9. The novelty device in accordance with claim 4 wherein the light emitting diodes are illuminated in a two-directional sequential flashing scheme.
10. The novelty device in accordance with claim 4 wherein the light emitting diodes flash concurrently.
11. An illuminated novelty device comprising:
a plurality of light emitting diodes;
an elongated light bar mounted to each of the plurality of light emitting diodes, each light bar having a light receiving end and a light emitting end, the light receiving end mounted to the light emitting diode, each light bar formed from a light transmissive material.
a plurality of conductors, the light emitting diodes mounted to the conductors spaced from one another along the length of the conductors, the light emitting diodes, the an elongated light bars and the conductors defining an LED assembly;
a power source operably connected to the LED assembly;
a switch operably connecting the power source to the LED assembly;
a housing for housing the power source and the switch,
a light transmissive sheath, the LED assembly fitted, at least in part, in the sheath, the sheath having a first end mounted to the housing and a second free end,
wherein the light emitting diodes are illuminated by actuation of the switch, and wherein light from the light emitting diodes is transmitted by the diodes, through the elongated light bars and is visible through the sheath.
US11/130,513 2005-05-17 2005-05-17 LED illuminated necklace Active US7244045B2 (en)

Priority Applications (1)

Application Number Priority Date Filing Date Title
US11/130,513 US7244045B2 (en) 2005-05-17 2005-05-17 LED illuminated necklace

Applications Claiming Priority (1)

Application Number Priority Date Filing Date Title
US11/130,513 US7244045B2 (en) 2005-05-17 2005-05-17 LED illuminated necklace

Publications (2)

Publication Number Publication Date
US20060262531A1 true US20060262531A1 (en) 2006-11-23
US7244045B2 US7244045B2 (en) 2007-07-17

Family

ID=37448122

Family Applications (1)

Application Number Title Priority Date Filing Date
US11/130,513 Active US7244045B2 (en) 2005-05-17 2005-05-17 LED illuminated necklace

Country Status (1)

Country Link
US (1) US7244045B2 (en)

Cited By (10)

* Cited by examiner, † Cited by third party
Publication number Priority date Publication date Assignee Title
US20070070635A1 (en) * 2005-09-29 2007-03-29 Tao Chih C Free mounting type light emitting device
US20070081324A1 (en) * 2005-10-12 2007-04-12 Chemical Light, Inc. Led illuminated laynard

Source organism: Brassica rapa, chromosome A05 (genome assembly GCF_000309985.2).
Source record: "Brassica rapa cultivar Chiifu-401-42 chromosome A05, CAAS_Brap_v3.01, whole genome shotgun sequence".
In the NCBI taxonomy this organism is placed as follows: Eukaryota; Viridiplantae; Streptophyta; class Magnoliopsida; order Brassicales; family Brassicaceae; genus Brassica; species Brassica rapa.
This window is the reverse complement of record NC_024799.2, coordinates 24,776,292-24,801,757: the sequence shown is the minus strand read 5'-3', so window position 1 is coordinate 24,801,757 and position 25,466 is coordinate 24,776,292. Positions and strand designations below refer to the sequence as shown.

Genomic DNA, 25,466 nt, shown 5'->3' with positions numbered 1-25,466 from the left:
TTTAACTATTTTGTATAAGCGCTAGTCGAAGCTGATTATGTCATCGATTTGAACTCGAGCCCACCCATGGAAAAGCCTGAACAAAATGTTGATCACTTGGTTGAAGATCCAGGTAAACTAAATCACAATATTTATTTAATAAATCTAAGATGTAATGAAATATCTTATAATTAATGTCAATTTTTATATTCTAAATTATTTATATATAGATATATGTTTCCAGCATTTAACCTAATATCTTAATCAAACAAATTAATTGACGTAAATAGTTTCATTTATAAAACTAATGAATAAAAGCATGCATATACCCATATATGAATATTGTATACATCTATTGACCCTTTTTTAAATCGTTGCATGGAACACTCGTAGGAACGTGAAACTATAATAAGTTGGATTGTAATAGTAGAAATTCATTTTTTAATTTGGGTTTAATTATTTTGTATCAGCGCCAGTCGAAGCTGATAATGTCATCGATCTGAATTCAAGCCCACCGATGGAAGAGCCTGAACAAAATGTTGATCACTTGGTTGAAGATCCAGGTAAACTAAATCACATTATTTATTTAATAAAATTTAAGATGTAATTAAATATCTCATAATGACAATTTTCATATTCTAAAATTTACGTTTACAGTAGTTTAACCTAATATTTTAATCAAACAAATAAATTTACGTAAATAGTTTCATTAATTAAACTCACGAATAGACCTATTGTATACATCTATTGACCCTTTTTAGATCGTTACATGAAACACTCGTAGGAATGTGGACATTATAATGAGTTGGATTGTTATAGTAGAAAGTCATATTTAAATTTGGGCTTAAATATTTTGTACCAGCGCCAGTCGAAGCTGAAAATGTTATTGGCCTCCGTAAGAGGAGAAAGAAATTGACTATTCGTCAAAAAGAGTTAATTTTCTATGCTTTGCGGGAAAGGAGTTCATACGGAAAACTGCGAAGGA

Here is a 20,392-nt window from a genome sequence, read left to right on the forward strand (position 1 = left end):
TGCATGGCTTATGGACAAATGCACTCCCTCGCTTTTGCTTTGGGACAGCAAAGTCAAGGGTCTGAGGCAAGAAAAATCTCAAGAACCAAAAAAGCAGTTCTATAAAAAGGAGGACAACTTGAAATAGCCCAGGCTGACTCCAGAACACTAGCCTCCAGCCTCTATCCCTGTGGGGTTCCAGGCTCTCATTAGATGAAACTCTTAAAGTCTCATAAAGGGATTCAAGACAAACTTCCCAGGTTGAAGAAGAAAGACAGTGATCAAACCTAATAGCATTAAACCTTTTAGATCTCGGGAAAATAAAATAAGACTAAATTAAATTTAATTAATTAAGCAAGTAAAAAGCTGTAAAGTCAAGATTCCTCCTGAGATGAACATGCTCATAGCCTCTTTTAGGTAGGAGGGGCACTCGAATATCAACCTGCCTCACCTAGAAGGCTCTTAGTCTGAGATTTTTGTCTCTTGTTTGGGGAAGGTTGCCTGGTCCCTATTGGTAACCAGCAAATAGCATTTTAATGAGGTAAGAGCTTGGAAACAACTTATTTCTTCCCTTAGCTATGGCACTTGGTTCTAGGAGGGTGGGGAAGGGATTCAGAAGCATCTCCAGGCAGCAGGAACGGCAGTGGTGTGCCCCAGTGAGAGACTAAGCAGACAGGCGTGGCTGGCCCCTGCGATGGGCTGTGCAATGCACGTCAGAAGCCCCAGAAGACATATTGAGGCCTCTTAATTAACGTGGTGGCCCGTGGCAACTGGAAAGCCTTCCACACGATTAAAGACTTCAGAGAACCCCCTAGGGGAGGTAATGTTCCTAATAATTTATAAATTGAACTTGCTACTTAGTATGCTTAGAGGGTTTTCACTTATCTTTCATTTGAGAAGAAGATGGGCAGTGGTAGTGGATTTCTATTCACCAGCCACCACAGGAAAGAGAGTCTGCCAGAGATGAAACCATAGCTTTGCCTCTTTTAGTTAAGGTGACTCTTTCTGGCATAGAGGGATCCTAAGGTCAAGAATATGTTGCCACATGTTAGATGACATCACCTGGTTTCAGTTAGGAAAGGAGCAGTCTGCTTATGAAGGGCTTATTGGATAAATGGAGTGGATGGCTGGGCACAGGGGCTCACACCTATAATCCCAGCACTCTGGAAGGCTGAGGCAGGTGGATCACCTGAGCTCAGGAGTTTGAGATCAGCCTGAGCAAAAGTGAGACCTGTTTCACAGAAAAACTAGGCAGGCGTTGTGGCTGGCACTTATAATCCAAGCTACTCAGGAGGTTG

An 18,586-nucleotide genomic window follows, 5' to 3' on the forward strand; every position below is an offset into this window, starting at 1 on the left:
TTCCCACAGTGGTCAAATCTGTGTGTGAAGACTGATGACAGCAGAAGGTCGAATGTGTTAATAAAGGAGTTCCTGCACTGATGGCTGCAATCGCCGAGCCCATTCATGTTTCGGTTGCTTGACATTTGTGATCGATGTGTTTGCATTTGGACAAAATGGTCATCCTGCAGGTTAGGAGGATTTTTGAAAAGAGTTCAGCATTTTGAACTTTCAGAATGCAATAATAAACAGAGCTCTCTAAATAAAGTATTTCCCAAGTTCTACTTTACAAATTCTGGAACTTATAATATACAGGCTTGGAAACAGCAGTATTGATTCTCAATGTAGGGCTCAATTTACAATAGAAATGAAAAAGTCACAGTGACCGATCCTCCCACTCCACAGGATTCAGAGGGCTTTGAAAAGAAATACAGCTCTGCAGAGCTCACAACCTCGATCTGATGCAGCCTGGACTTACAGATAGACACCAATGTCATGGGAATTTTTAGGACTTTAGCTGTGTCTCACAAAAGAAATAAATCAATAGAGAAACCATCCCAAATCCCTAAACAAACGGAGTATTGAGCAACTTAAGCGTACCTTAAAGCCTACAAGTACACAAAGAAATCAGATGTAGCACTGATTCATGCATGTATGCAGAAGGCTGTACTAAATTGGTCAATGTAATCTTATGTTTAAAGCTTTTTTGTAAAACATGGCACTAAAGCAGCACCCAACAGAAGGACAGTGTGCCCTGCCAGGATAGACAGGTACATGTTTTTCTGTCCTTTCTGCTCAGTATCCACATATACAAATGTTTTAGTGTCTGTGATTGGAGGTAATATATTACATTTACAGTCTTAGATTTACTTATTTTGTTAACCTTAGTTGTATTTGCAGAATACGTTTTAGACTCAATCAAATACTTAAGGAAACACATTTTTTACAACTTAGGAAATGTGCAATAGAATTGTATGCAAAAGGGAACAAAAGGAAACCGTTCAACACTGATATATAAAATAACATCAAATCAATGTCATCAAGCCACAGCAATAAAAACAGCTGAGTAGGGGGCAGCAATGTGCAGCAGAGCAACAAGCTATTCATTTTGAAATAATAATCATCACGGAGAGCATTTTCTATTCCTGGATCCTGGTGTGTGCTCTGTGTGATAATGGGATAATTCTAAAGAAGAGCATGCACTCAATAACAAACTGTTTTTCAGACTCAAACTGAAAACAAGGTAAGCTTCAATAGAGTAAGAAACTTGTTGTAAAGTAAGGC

NL1035250C2 (en) * 2008-04-03 2009-10-06 Augustinus Henricus Adrianus Voermans Tumbler lock, has housing including flange that runs along side of locking slot, and locking disc including hook that hooks into flange to prevent movement of locking discs if locking discs are pushed down through tool
US20120085298A1 (en) * 2010-10-08 2012-04-12 Wolters Cat & Dog Gmbh Flashing dog collar for animals, especially dogs
US20130288564A1 (en) * 2012-03-30 2013-10-31 Mattel, Inc. Reconfigurable Doll
GB2508932A (en) * 2012-12-17 2014-06-18 Joanna Doyle Safety aid
US20150316698A1 (en) * 2014-04-30 2015-11-05 David Resnick Illuminated Accessory Device
US20160037883A1 (en) * 2014-08-06 2016-02-11 Matthew Len Keeler Illuminated jewerly system and methods of making same
EP3210489A1 (en) * 2016-02-02 2017-08-30 Lotti Importex S.r.l. Jewellery
USD861939S1 (en) * 2016-06-01 2019-10-01 Power Practical, Inc. Portable USB light tube

Families Citing this family (5)

* Cited by examiner, † Cited by third party
Publication number Priority date Publication date Assignee Title
US8820965B2 (en) * 2011-10-24 2014-09-02 Daniel S. McNabb Flexible trouble light
US20150219321A1 (en) * 2012-08-11 2015-08-06 Michael Arie lVARDI A connector for fitting and locking flexible light emitting tubes and luminous identification devices
US8840263B1 (en) * 2013-01-31 2014-09-23 Henry Franklin Jones Safety light
USD750824S1 (en) 2014-06-21 2016-03-01 Christopher Claude Bonang Illuminated LED strip for use as a headband necklace or bracelet
US10145547B2 (en) 2016-07-08 2018-12-04 Tti (Macao Commercial Offshore) Limited Cable light

Citations (5)

* Cited by examiner, † Cited by third party
Publication number Priority date Publication date Assignee Title
US5074251A (en) * 1990-10-31 1991-12-24 Nancy A. Pennock Illuminated pet collar